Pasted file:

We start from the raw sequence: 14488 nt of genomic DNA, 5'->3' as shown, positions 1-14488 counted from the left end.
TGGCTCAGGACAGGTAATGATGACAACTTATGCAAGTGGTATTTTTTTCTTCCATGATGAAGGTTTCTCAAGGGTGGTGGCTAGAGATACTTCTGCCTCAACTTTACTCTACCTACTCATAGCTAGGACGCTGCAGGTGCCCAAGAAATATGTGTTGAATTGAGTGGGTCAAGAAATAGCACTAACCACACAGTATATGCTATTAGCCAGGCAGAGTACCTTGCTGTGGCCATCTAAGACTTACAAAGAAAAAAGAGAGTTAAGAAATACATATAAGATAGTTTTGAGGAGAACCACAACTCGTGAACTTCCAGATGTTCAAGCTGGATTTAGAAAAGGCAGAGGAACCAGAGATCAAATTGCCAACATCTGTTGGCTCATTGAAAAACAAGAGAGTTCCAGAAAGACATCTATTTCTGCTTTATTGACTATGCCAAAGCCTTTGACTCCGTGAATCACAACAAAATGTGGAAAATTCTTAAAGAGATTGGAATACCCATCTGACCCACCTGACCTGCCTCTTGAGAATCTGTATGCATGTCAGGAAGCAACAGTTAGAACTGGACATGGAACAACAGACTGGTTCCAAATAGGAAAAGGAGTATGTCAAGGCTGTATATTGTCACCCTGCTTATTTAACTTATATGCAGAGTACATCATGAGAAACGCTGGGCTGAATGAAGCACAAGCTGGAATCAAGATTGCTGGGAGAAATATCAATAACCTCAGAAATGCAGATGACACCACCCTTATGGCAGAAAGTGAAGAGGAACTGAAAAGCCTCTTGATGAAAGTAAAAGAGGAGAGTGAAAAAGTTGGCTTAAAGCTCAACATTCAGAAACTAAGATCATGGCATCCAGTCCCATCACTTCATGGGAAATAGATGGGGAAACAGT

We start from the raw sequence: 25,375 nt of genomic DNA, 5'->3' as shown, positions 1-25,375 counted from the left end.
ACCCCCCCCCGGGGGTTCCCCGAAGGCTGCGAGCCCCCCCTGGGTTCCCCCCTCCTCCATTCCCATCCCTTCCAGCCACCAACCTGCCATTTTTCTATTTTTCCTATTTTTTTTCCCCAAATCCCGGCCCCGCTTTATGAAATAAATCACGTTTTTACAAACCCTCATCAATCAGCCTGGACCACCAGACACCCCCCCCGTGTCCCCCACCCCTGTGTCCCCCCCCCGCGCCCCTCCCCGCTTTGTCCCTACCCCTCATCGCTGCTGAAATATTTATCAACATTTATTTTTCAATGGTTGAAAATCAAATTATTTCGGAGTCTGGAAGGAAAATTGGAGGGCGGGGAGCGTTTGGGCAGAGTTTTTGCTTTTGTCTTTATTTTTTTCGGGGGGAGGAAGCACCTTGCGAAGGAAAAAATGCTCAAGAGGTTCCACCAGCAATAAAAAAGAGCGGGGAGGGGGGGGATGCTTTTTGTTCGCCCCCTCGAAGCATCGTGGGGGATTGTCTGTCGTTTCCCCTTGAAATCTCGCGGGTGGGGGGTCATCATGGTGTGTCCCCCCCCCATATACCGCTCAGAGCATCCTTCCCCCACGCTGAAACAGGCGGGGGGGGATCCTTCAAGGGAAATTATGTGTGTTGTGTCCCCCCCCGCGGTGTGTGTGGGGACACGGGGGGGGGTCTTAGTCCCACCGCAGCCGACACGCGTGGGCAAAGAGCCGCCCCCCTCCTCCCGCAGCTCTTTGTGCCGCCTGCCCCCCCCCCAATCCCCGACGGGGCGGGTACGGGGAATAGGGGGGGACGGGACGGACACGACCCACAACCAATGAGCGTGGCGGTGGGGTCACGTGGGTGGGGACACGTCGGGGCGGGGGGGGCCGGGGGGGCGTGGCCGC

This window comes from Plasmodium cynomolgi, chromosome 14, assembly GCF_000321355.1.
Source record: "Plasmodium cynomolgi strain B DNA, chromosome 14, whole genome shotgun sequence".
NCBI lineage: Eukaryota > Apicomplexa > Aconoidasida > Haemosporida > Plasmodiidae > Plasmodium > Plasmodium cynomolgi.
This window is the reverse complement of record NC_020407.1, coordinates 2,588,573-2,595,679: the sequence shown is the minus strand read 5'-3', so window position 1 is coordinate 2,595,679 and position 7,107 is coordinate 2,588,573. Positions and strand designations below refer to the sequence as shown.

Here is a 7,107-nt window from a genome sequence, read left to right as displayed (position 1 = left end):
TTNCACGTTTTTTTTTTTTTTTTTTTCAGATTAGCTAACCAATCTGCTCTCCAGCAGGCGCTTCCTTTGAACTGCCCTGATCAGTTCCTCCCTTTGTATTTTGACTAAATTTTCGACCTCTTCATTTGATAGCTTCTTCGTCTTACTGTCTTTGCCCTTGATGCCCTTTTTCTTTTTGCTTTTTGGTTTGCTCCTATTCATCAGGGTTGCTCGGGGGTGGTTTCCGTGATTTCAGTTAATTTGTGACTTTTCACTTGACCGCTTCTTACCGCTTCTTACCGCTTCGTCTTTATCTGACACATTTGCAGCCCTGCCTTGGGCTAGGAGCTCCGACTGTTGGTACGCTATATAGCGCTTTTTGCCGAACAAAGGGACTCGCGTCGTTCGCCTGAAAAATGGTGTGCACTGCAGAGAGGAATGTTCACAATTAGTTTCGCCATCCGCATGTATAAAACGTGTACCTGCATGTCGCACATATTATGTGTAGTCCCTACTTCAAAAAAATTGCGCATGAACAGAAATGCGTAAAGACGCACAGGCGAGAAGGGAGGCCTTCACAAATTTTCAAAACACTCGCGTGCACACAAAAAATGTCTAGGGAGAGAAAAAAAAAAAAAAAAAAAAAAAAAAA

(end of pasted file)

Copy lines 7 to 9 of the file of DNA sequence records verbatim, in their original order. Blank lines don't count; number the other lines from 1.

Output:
NCBI lineage: Eukaryota > Apicomplexa > Aconoidasida > Haemosporida > Plasmodiidae > Plasmodium > Plasmodium cynomolgi.
This window is the reverse complement of record NC_020407.1, coordinates 2,588,573-2,595,679: the sequence shown is the minus strand read 5'-3', so window position 1 is coordinate 2,595,679 and position 7,107 is coordinate 2,588,573. Positions and strand designations below refer to the sequence as shown.

Here is a 7,107-nt window from a genome sequence, read left to right as displayed (position 1 = left end):